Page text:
Love, Scooters, and Bun Cha
I don’t think Hanoi would come to mind at the top of many Americans’ list of must-see destinations, but strangely, I had an incredible time visiting there. It was a little unexplainable, really, to have such fun exploring a city in which my overriding previous association with it was the horrors of the Vietnam War. When we told our parents that we were leaving Cambodia and then heading to Hanoi, they both found it a little bit incredible that we were traveling in places they knew mostly from war. “I guess it would be like if you had kids, and thirty years from now they told you they traipsing around in Baghdad” Miranda’s mom Jessica said.

But there is something unexpectedly exciting and warm about Hanoi – and I’m not just talking about the warm temperature (which was in fact scorching and so humid that sweat pellets formed on our brows at the mere thought of going outside). The local economy is booming right now and apparently has been on a tear ever since the country decided to open up trade in the 1990s. But what attracted me most about the city was an infectious energy and happiness I noticed nearly everywhere I looked. We were staying near the “Old Quarter,” which is comprised of about 30-40 charming little streets with beautiful old Vietnamese buildings, literally overflowing with restaurants, beer hoi breweries, and more shops than I could count. At night, the streets seemed full of young couples cruising on motorbikes, young girls snuggling up to their husbands or boyfriends, zipping through the city joy riding. In the interest of balanced reporting, Miranda didn’t quite have the same perspective as I did. She suggested that I might be projecting my own romantic mood (from our travels) onto the young couples. Also, presumably it’s safer to ride on the back of a motorcycle with your arms snugly around the driver’s waist, so as not to fall off.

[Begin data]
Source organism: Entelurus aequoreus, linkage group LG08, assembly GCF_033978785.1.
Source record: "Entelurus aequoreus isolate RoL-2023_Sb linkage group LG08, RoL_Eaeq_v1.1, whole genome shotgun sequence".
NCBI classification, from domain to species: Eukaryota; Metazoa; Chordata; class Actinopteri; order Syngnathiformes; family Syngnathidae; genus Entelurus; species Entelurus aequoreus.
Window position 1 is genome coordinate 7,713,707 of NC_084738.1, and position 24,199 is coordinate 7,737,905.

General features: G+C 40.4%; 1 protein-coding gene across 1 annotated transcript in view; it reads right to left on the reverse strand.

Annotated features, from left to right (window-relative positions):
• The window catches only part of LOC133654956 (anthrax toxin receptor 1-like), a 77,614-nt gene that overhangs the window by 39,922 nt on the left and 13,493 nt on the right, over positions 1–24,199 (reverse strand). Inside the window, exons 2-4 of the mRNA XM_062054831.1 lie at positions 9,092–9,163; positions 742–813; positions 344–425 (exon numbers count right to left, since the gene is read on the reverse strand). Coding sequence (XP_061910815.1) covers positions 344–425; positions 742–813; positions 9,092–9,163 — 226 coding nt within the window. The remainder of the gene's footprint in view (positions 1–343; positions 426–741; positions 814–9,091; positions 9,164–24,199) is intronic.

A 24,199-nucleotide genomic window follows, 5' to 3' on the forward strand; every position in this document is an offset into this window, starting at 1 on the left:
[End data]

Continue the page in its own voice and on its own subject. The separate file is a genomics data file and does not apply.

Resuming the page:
Ok, so perhaps the roads at night were not 100% full of young lovers cruising dreamy-eyed on shiny new red motorbikes, but we both agreed that the city was unusually energetic. One aspect of the city that stood out in particular was the food. Hundreds of little local restaurants lined the narrow streets of the Old Quarter, with tiny toddler-sized plastic chairs and tables spilling out onto the sidewalks. The most famous of these local foods is the wonderfully delicious “pho bo,” which is a slow-cooked beef soup served with the softest, fresh rice noodles you can imagine. Pho is a specialty of Hanoi, and its aroma can tempt you beginning early in the morning and late into the evening. While pho might be the most well known food of Hanoi, our undisputed favorite local dish was a scrumptious, mouth-watering Vietnamese pork barbecue dish (mmm, barbecue, how we miss thee!) called “Bun Cha.” It’s hard to describe the wonders of the delectable Bun Cha – the crunchy and flavorful pork is served with fresh vermicelli noodles, a tasty peanut sauce, fresh herbs and a tangy fish sauce with pickled vegetables. I don’t know if the description conveys how good it is, but trust me… you would love it.

We’ve learned to cook a few of these dishes and maybe we will even be able to make a passable rendition for you to try sometime Winking


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